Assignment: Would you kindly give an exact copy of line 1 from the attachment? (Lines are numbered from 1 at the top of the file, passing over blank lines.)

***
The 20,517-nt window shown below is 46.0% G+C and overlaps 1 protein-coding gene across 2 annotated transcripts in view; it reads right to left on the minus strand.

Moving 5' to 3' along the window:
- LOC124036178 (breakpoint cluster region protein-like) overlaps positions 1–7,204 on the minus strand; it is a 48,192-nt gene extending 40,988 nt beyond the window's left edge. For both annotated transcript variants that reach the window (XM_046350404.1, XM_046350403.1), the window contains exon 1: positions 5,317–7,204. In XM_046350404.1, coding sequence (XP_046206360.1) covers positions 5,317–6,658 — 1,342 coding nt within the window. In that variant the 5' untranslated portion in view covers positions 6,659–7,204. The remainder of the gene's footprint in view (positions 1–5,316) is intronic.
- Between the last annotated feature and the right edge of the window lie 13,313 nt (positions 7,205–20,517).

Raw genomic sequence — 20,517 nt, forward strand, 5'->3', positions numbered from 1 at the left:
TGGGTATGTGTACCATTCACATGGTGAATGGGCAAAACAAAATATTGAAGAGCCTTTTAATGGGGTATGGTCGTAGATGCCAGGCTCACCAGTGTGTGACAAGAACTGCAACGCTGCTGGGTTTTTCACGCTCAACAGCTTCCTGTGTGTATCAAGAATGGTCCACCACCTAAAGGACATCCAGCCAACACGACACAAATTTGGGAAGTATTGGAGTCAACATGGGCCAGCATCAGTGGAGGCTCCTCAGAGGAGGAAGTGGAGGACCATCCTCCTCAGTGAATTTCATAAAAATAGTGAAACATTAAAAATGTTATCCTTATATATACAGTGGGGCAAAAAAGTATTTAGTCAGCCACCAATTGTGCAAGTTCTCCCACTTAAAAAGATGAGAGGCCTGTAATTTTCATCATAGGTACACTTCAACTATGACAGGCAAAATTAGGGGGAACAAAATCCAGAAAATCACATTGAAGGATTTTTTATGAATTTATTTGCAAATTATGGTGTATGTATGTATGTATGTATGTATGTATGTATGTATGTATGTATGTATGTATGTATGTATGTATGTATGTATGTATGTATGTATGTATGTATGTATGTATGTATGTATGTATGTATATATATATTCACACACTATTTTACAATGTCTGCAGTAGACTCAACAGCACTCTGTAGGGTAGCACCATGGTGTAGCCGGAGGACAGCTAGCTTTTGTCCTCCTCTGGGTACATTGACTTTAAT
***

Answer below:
The 20,517-nt window shown below is 46.0% G+C and overlaps 1 protein-coding gene across 2 annotated transcripts in view; it reads right to left on the minus strand.